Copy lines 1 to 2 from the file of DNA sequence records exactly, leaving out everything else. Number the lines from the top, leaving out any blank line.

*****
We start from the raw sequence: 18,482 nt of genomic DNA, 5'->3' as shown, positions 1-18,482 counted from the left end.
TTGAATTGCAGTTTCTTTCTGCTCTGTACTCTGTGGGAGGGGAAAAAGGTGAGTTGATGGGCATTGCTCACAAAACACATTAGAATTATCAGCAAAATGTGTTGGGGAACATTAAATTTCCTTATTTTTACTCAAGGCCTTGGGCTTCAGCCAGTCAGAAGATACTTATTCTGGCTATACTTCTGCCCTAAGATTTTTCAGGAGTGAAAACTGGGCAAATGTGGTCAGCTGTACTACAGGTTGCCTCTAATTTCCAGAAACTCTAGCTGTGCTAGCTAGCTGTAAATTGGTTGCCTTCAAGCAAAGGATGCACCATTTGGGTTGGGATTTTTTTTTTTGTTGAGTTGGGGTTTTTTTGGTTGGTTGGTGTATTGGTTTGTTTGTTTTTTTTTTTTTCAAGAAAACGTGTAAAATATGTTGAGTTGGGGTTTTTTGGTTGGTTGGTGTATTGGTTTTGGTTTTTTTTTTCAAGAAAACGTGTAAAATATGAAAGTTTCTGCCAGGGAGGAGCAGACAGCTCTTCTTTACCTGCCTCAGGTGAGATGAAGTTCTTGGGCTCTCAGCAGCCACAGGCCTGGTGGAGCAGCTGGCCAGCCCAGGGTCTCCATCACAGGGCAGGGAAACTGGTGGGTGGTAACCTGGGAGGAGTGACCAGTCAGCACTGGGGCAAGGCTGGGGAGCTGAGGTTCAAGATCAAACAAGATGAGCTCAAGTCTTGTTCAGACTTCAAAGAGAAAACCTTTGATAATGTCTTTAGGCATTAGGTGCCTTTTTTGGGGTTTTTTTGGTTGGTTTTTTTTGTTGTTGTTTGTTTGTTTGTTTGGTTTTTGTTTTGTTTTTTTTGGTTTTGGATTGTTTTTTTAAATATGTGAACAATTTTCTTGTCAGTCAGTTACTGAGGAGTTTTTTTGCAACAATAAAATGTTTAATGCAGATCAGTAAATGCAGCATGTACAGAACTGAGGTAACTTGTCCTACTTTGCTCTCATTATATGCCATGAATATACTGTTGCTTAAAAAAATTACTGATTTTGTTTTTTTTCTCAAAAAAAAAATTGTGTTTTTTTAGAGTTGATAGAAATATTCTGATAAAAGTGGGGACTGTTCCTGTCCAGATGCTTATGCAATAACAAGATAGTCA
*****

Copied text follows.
We start from the raw sequence: 18,482 nt of genomic DNA, 5'->3' as shown, positions 1-18,482 counted from the left end.
TTGAATTGCAGTTTCTTTCTGCTCTGTACTCTGTGGGAGGGGAAAAAGGTGAGTTGATGGGCATTGCTCACAAAACACATTAGAATTATCAGCAAAATGTGTTGGGGAACATTAAATTTCCTTATTTTTACTCAAGGCCTTGGGCTTCAGCCAGTCAGAAGATACTTATTCTGGCTATACTTCTGCCCTAAGATTTTTCAGGAGTGAAAACTGGGCAAATGTGGTCAGCTGTACTACAGGTTGCCTCTAATTTCCAGAAACTCTAGCTGTGCTAGCTAGCTGTAAATTGGTTGCCTTCAAGCAAAGGATGCACCATTTGGGTTGGGATTTTTTTTTTTGTTGAGTTGGGGTTTTTTTGGTTGGTTGGTGTATTGGTTTGTTTGTTTTTTTTTTTTTCAAGAAAACGTGTAAAATATGTTGAGTTGGGGTTTTTTGGTTGGTTGGTGTATTGGTTTTGGTTTTTTTTTTCAAGAAAACGTGTAAAATATGAAAGTTTCTGCCAGGGAGGAGCAGACAGCTCTTCTTTACCTGCCTCAGGTGAGATGAAGTTCTTGGGCTCTCAGCAGCCACAGGCCTGGTGGAGCAGCTGGCCAGCCCAGGGTCTCCATCACAGGGCAGGGAAACTGGTGGGTGGTAACCTGGGAGGAGTGACCAGTCAGCACTGGGGCAAGGCTGGGGAGCTGAGGTTCAAGATCAAACAAGATGAGCTCAAGTCTTGTTCAGACTTCAAAGAGAAAACCTTTGATAATGTCTTTAGGCATTAGGTGCCTTTTTTGGGGTTTTTTTGGTTGGTTTTTTTTGTTGTTGTTTGTTTGTTTGTTTGGTTTTTGTTTTGTTTTTTTTGGTTTTGGATTGTTTTTTTAAATATGTGAACAATTTTCTTGTCAGTCAGTTACTGAGGAGTTTTTTTGCAACAATAAAATGTTTAATGCAGATCAGTAAATGCAGCATGTACAGAACTGAGGTAACTTGTCCTACTTTGCTCTCATTATATGCCATGAATATACTGTTGCTTAAAAAAATTACTGATTTTGTTTTTTTTCTCAAAAAAAAAATTGTGTTTTTTTAGAGTTGATAGAAATATTCTGATAAAAGTGGGGACTGTTCCTGTCCAGATGCTTATGCAATAACAAGATAGTCA